Scaling up quantum computers to thousands of high fidelity qubits and implementing fault tolerant qubits is the next major challenge for experimental quantum computing. Theoretical challenges such as the efficiency of protocols for fault-tolerant quantum computation, scalable proofs of quantumness, demonstrations of quantum advantage, as well as the development of quantum algorithms, will be critical to these practical efforts. These themes will all figure prominently in our program.
Many of the topics of this program lie at the intersection of quantum computation and the theory of error correcting codes. For example, recent constructions of quantum low-density parity-check (qLDPC) codes with optimal parameters show exciting potential for a new theory of quantum fault-tolerance. However, many questions remain open, such as the efficiency of decoding algorithms for qLDPC codes, whether qLDPC codes can be locally testable, and how a fault-tolerant protocol can be implemented in a practical setting.
The program will also focus on quantum complexity theory and specifically on quantum Hamiltonian complexity. A central question here is the quantum PCP conjecture, which asks whether properties of many-body systems are hard to approximate. Recent progress on the quantum PCP conjecture has been a direct consequence of breakthroughs in qLDPC codes. Another central question is the Area Law conjecture, which states that ground (and low energy) states of physically relevant quantum systems have low entanglement and can be represented classically.
Quantum error correction, quantum complexity theory and quantum cryptography are also playing an unexpected role in fundamental physics, namely how to reconcile general relativity with quantum mechanics. The theories of entanglement and quantum error correction have led to progress on these questions, and there are strong indications that quantum computational complexity has a role to play in understanding the breakdown of effective field theory and reconciling the viewpoints of different observers in quantum gravity.
Another focus of this program is to further advance the ongoing revolution at the intersection of quantum computing and the theory of cryptography. One major theme is a re-examination of the foundations of cryptographic protocols in the presence of quantum adversaries. Another is to use a cryptographic leash to allow a classical verifier to carry out protocols with an untrusted quantum computer for tasks such as proofs of quantumness, certifiable randomness, verification of quantum memory, fully homomorphic quantum computation and verification of quantum computation.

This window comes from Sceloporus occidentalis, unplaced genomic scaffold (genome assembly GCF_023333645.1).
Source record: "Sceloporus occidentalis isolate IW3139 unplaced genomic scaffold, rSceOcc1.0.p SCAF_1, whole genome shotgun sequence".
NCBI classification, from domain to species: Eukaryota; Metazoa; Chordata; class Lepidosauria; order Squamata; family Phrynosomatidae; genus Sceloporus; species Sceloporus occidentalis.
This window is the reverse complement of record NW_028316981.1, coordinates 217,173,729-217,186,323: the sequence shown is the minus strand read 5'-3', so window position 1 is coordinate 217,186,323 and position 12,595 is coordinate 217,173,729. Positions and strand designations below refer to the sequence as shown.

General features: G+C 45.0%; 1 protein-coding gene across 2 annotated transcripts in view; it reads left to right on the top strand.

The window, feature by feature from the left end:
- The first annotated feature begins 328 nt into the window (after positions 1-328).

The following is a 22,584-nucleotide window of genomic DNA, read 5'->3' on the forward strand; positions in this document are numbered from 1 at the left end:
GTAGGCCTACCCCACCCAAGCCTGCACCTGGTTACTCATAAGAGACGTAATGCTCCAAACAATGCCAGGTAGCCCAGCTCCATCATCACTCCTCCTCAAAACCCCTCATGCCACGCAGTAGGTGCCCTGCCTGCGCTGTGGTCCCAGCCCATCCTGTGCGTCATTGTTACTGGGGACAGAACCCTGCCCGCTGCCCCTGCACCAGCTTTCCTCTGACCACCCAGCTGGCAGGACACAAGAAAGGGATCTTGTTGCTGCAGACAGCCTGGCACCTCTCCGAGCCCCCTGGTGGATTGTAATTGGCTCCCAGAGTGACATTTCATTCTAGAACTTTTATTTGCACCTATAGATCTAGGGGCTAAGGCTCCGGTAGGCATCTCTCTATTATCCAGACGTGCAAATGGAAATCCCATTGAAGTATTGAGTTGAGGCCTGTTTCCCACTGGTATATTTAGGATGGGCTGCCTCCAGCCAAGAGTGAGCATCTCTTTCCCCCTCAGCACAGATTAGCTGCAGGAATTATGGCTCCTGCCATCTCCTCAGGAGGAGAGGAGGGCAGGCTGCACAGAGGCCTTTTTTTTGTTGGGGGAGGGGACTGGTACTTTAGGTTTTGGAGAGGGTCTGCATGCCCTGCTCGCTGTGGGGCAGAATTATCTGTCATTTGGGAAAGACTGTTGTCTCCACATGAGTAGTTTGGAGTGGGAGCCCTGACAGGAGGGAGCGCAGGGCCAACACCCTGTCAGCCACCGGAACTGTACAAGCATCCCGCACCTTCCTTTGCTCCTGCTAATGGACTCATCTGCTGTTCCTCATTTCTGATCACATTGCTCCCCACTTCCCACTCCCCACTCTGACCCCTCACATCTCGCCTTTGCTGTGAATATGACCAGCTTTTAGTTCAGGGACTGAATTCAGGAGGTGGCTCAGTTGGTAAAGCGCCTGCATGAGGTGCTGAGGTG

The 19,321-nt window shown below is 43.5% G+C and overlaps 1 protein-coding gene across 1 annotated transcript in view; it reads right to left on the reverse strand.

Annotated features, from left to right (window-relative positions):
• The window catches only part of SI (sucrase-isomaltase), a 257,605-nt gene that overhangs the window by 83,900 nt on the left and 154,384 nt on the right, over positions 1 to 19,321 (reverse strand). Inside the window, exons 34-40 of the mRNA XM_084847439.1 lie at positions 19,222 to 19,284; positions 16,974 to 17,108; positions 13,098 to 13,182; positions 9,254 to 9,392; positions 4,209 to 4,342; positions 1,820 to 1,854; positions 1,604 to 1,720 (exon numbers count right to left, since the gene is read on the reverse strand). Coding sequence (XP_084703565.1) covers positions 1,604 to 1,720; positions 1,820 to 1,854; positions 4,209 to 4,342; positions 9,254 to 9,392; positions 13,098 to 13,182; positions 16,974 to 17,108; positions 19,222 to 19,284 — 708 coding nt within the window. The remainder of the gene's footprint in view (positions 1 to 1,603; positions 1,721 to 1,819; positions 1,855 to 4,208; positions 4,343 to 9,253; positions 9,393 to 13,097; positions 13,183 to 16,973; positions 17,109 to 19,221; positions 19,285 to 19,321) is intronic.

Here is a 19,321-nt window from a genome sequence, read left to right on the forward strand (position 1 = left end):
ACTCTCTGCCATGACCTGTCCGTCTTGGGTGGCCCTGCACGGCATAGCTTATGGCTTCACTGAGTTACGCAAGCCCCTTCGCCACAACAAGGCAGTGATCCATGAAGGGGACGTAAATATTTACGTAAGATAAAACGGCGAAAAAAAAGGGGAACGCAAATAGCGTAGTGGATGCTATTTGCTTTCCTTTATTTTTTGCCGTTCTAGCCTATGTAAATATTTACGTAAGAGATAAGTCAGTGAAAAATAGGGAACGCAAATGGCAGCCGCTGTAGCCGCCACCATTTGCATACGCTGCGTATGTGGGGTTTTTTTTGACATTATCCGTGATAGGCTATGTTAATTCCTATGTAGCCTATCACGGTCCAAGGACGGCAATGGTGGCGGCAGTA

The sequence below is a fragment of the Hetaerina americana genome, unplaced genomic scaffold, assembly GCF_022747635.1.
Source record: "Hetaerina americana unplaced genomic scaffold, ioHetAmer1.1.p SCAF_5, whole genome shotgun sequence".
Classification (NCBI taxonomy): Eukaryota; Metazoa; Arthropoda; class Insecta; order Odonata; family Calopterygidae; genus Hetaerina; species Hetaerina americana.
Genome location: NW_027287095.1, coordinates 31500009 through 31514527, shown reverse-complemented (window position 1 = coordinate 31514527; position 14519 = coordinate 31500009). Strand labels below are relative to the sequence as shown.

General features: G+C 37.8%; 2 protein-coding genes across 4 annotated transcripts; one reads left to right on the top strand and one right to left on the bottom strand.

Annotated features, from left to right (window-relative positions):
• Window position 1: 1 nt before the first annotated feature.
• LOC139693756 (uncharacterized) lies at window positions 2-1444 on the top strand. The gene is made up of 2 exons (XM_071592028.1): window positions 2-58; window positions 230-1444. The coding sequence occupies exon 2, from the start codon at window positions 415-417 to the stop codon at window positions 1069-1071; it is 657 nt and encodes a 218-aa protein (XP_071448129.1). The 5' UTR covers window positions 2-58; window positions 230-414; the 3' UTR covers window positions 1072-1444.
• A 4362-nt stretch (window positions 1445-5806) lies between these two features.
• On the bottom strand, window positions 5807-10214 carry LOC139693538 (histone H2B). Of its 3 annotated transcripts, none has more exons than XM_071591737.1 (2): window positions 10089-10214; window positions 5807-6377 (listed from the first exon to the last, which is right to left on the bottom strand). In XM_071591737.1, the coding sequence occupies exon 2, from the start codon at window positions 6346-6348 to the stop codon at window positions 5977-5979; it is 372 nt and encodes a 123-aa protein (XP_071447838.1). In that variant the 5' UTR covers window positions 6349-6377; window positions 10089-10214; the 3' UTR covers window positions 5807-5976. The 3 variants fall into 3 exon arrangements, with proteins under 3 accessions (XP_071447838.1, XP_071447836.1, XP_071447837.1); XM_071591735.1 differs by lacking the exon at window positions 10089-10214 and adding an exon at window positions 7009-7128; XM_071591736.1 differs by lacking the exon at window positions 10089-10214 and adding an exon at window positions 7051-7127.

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Anurag Anshu (Harvard University), Nikolas Breuckmann (University of Bristol), Patrick Hayden (Stanford University), Sandy Irani (UC Berkeley), Urmila Mahadev (California Institute of Technology), Umesh Vazirani (UC Berkeley)
Full Semester Visitors:
Srinivasan Arunachalam (IBM), Adam Bouland (Stanford University), Bill Fefferman (University of Chicago), Prahladh Harsha (TIFR), Robert Huang (California Institute of Technology), Isaac Kim (UC Davis), Aleksander Kubica (AWS Center for Quantum Computing), Chinmay Nirkhe (IBM), James Whitfield (Dartmouth), Henry Yuen (Columbia University), Andrea Coladangelo (University of Washington), Jason Pollack (Syracuse University)
Long-Term Visitors (at least 1 month):
Dorit Aharonov (Hebrew University), Stephen Bartlett (University of Sydney), Ken Brown (Duke University), Earl Campbell (Riverlane and University of Sheffield), Matthew Coudron (University of Maryland), Irit Dinur (Weizmann Institute of Science), Jens Eisert (Free University of Berlin), Joe Emerson (Institute for Quantum Computing), Steve Flammia (AWS Center for Quantum Computing), Alex Grilo (CNRS), Jonas Haferkamp (Harvard University), Nick Hunter-Jones (University of Texas Austin), Rahul Jain (National University of Singapore), Tali Kaufman-Halman (Bar-Ilan University), Iordanis Kerenidis (QC Ware), Tamara Kohler (Universidad Complutense de Madrid), Anthony Leverrier (INRIA), Ashley Montanaro (University of Bristol), Ramis Movassagh (Google), Markus Muller (RWTH Aachen), Anand Natarajan (MIT), Brian O'Gorman (IBM), Pavel Panteleev (Lomonosov Moscow State University), Supartha Podder (Stony Brooks University), Anupam Prakash (QC Ware), Shruti Puri (Yale University), Yihui Quek (Harvard University), Miklos Santha (CNRS Paris and CQT Singapore), Madhu Sudan (Harvard University), Brian Swingle (Brandeis University), Eugene Tang (MIT), Vinod Vaikuntanathan (MIT), Michael Walter (Ruhr University Bochum), Penghui Yao (Nanjing University), Mark Zhandry (NTT Research)
To participate as a long-term visitor, please apply here.